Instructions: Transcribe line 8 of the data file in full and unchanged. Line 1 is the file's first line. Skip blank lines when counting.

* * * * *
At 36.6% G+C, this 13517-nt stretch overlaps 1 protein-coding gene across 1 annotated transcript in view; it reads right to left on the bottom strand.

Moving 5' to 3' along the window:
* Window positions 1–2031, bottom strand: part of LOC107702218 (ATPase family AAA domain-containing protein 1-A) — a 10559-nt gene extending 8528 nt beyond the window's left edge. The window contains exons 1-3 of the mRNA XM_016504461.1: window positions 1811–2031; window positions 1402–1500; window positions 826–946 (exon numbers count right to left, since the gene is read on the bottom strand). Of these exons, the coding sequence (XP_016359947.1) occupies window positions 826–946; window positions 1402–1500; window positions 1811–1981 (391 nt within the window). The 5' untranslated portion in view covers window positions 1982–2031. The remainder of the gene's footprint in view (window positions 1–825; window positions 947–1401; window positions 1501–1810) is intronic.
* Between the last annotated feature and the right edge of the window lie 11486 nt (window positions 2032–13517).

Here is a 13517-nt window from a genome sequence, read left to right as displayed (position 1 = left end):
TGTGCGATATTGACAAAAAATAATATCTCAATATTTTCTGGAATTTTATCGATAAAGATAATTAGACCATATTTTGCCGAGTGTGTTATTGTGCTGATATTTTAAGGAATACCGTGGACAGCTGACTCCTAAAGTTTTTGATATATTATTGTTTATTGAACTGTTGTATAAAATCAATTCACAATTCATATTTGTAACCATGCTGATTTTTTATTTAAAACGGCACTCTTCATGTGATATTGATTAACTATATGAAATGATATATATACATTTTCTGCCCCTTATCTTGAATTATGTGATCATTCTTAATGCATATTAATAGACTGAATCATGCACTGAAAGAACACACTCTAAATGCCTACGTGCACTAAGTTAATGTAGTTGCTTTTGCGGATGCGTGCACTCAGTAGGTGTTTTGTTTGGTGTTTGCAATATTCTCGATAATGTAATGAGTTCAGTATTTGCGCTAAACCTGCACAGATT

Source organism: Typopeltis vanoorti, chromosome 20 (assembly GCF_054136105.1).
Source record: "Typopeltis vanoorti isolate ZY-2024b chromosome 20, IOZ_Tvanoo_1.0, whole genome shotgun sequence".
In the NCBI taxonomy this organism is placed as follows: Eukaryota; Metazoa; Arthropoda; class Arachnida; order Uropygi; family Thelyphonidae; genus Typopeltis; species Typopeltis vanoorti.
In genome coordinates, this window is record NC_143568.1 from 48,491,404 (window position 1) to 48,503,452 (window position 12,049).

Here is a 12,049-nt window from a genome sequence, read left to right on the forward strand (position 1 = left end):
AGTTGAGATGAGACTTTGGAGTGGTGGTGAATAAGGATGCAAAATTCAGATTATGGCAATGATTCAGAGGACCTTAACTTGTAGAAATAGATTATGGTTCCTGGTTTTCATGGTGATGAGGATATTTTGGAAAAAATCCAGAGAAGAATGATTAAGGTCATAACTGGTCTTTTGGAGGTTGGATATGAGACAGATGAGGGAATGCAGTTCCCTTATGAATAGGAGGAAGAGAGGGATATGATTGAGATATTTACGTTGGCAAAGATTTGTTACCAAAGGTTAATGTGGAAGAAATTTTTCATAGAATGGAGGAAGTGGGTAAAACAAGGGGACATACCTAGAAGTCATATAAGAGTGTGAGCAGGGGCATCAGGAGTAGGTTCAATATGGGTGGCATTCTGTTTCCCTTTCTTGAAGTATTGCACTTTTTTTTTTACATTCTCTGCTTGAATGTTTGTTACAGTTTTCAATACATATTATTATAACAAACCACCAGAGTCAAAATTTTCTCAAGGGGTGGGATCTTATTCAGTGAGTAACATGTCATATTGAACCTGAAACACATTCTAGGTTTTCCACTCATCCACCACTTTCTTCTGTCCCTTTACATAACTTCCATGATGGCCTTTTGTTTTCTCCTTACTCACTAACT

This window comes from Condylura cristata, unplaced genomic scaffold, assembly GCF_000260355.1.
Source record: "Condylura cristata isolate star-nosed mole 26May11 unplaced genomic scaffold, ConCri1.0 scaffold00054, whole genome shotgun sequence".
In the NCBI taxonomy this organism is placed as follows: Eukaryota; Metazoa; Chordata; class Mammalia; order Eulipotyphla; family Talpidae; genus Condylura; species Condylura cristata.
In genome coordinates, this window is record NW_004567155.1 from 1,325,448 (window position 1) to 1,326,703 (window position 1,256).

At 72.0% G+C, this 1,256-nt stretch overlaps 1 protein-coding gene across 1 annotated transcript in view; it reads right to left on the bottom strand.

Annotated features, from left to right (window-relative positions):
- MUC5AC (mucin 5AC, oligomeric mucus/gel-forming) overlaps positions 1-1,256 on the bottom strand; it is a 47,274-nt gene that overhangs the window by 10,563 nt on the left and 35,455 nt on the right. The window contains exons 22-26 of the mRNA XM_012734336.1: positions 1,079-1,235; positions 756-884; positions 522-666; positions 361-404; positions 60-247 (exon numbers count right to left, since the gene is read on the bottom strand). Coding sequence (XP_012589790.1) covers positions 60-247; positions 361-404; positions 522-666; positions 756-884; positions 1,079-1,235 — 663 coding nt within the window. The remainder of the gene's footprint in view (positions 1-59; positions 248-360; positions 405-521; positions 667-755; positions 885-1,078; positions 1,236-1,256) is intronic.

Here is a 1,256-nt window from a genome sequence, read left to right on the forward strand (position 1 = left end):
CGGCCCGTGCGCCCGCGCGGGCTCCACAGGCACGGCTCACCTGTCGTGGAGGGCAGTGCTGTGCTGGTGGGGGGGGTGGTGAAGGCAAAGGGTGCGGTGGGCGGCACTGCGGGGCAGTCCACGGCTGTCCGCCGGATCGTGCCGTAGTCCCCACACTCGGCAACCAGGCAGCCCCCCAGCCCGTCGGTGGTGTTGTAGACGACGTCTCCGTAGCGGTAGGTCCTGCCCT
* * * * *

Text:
Source record: "Typopeltis vanoorti isolate ZY-2024b chromosome 20, IOZ_Tvanoo_1.0, whole genome shotgun sequence".